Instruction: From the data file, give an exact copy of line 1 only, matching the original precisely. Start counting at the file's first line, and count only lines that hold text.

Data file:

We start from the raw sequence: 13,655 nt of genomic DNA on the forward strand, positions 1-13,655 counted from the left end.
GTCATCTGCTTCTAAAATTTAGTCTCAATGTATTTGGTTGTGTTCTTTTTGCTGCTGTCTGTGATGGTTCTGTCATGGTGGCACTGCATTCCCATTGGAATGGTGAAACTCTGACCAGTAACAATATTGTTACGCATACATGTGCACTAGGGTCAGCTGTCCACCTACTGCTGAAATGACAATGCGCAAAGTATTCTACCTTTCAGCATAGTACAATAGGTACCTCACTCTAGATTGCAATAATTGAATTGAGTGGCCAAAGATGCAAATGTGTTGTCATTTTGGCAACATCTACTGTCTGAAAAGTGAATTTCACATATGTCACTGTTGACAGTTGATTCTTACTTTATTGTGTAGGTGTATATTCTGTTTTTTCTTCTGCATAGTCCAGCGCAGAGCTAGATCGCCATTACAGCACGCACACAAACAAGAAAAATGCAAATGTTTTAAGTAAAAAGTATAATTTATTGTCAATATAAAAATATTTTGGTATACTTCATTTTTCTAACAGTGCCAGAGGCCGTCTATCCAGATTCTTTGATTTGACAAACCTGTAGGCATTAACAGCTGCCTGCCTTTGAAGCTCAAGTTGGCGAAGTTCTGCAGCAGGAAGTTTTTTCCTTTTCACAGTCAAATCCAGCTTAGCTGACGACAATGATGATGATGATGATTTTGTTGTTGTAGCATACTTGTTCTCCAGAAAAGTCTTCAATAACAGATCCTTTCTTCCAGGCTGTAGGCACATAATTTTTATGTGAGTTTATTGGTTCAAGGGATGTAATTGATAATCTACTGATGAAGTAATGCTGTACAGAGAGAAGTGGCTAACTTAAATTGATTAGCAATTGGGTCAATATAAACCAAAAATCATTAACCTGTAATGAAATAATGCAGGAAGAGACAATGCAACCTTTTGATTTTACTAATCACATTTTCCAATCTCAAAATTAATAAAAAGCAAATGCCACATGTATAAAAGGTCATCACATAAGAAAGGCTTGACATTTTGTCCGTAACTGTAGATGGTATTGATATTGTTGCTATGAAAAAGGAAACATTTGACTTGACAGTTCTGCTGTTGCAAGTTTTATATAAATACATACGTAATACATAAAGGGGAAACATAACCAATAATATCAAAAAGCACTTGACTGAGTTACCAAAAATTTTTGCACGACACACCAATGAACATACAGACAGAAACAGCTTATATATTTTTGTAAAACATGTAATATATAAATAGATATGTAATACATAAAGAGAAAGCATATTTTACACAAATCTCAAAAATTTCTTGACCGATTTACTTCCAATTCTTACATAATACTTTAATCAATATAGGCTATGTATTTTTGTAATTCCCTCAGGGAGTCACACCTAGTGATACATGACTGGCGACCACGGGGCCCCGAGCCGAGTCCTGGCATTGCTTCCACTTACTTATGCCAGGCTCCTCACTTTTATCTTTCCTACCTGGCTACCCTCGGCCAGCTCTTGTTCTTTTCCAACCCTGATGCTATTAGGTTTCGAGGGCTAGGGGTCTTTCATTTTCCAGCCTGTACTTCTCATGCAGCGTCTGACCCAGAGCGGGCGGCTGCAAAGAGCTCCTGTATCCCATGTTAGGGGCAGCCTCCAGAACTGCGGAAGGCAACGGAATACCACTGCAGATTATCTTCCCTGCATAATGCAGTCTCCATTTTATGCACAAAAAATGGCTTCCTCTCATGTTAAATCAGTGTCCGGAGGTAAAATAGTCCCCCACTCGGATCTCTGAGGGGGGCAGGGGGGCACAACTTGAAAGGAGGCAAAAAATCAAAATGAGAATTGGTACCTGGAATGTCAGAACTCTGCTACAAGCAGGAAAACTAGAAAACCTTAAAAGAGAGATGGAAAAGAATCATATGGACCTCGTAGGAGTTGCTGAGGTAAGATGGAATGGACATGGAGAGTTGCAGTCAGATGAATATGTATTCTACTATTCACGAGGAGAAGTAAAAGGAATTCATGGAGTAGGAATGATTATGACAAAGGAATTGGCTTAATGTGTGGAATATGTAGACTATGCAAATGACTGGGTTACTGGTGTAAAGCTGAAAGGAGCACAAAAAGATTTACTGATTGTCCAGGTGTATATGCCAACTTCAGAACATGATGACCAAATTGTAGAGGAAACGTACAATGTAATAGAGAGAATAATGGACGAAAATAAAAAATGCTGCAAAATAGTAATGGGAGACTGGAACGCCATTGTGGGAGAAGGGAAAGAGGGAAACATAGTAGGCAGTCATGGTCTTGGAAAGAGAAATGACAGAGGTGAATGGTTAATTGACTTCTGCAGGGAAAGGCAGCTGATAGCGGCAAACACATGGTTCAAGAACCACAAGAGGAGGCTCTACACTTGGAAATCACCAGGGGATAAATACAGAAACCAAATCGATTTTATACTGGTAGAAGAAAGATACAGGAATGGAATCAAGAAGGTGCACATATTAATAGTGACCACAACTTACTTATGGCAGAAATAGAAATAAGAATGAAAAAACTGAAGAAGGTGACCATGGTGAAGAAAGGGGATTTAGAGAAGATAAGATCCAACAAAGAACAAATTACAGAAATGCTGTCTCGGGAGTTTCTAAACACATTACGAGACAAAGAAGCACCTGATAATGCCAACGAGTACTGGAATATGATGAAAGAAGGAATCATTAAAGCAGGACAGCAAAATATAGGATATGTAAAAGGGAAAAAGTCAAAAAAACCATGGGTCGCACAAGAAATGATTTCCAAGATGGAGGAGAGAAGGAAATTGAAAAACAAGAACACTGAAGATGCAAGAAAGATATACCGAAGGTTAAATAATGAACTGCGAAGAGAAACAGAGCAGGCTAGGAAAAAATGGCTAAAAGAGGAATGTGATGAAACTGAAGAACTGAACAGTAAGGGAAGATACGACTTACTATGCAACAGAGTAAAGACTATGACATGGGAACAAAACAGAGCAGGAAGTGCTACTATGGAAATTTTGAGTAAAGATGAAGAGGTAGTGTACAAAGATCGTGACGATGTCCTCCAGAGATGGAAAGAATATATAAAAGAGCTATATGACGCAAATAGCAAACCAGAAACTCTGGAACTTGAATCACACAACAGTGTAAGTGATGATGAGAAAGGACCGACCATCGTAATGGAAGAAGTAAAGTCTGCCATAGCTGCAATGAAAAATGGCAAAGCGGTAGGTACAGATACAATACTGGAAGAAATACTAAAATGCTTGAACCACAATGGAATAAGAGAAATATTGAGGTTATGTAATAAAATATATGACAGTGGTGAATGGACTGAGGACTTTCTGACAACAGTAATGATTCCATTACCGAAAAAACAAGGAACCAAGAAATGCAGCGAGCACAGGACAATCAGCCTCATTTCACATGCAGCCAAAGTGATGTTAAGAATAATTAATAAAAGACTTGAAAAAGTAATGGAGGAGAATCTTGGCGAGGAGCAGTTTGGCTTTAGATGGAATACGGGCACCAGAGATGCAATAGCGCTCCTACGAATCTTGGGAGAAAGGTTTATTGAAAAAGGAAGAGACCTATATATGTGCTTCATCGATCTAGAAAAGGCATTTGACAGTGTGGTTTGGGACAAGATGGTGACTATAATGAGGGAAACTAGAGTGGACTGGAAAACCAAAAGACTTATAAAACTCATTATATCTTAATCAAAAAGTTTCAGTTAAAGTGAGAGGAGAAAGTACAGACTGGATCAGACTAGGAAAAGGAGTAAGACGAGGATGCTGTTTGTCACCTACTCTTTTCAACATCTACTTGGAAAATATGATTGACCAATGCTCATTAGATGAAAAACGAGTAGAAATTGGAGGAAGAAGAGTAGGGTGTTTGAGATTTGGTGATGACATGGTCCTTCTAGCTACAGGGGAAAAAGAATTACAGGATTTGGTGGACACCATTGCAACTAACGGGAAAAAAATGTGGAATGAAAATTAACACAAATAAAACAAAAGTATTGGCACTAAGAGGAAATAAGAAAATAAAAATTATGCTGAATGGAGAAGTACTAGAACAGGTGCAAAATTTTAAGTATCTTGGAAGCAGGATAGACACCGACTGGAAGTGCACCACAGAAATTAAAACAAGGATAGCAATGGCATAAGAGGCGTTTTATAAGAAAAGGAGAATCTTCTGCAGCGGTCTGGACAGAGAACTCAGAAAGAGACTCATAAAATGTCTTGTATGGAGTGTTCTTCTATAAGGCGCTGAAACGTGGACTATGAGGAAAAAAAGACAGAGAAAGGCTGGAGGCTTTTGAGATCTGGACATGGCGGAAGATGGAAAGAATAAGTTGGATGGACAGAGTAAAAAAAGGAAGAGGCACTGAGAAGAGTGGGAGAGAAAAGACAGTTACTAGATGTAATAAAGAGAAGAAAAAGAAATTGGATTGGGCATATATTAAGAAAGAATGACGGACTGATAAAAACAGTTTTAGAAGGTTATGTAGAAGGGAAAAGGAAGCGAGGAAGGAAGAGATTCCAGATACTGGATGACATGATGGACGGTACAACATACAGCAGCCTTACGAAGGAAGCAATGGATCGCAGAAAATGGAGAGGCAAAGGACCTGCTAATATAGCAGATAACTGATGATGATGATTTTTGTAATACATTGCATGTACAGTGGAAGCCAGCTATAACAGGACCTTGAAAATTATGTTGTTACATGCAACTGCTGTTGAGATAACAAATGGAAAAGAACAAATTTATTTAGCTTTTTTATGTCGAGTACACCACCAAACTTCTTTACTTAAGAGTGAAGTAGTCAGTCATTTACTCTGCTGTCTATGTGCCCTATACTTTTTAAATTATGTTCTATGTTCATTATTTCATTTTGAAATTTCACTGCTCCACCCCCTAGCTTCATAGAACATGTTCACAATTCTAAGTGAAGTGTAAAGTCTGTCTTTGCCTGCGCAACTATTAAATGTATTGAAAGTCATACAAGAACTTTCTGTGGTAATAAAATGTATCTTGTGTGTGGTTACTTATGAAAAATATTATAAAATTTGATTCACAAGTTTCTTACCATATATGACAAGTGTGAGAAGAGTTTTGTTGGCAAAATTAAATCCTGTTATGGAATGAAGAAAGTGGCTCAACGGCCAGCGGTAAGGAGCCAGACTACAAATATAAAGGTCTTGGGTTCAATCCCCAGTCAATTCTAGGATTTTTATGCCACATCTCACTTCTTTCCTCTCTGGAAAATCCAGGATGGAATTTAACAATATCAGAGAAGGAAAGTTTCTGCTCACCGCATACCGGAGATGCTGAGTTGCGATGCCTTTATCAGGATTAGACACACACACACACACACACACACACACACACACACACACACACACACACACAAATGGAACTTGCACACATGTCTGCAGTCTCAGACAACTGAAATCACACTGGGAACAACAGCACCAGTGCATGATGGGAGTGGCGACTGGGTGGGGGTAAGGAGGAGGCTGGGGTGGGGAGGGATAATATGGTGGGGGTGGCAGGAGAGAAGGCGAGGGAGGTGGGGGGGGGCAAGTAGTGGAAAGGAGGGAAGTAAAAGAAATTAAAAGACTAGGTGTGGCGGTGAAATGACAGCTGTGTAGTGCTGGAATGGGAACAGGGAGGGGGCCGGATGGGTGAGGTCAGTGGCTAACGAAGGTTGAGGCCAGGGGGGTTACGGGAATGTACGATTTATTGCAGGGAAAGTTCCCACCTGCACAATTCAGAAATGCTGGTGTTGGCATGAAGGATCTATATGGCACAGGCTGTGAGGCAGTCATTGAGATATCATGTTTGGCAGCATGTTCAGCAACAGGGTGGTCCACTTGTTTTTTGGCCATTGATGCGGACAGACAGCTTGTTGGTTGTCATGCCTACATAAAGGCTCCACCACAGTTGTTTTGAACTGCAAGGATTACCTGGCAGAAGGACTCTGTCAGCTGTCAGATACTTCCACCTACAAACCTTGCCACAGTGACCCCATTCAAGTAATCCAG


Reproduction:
We start from the raw sequence: 13,655 nt of genomic DNA on the forward strand, positions 1-13,655 counted from the left end.